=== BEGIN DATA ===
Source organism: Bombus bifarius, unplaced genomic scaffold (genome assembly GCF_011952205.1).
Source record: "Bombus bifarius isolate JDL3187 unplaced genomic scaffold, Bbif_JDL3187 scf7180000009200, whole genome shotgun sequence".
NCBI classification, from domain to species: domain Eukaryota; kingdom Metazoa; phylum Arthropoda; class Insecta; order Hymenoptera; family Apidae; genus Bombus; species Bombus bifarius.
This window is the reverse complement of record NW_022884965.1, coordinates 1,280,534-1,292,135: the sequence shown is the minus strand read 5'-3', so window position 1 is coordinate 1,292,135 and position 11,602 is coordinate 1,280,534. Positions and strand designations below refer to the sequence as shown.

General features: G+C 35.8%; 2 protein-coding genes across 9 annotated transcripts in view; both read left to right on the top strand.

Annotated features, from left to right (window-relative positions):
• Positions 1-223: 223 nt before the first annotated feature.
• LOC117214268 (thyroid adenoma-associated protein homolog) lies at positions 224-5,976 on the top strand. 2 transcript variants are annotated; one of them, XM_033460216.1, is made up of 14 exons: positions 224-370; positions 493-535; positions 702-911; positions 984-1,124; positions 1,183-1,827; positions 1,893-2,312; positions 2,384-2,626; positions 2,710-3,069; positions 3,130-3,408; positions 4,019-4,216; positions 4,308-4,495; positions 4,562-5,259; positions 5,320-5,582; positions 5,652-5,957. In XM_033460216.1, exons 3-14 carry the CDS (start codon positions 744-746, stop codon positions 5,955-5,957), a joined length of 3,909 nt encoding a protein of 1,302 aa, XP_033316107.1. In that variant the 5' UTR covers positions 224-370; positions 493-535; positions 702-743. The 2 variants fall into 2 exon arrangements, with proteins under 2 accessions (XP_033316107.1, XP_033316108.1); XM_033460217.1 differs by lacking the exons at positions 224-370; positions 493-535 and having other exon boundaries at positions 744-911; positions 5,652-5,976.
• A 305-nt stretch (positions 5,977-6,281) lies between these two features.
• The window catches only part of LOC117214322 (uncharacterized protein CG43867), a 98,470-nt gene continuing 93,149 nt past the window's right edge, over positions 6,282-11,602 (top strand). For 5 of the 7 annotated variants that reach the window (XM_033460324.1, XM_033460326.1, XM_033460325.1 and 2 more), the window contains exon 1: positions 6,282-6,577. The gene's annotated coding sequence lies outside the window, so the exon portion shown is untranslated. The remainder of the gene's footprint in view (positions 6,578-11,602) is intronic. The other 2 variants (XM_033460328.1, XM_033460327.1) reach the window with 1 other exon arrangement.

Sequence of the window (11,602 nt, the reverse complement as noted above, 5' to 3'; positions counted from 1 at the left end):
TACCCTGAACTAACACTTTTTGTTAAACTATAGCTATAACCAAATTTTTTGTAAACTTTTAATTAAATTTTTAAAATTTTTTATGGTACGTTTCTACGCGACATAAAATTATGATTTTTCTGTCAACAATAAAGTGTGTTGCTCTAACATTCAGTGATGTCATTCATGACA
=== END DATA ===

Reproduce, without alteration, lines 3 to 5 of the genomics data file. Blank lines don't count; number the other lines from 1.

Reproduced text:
NCBI classification, from domain to species: domain Eukaryota; kingdom Metazoa; phylum Arthropoda; class Insecta; order Hymenoptera; family Apidae; genus Bombus; species Bombus bifarius.
This window is the reverse complement of record NW_022884965.1, coordinates 1,280,534-1,292,135: the sequence shown is the minus strand read 5'-3', so window position 1 is coordinate 1,292,135 and position 11,602 is coordinate 1,280,534. Positions and strand designations below refer to the sequence as shown.

General features: G+C 35.8%; 2 protein-coding genes across 9 annotated transcripts in view; both read left to right on the top strand.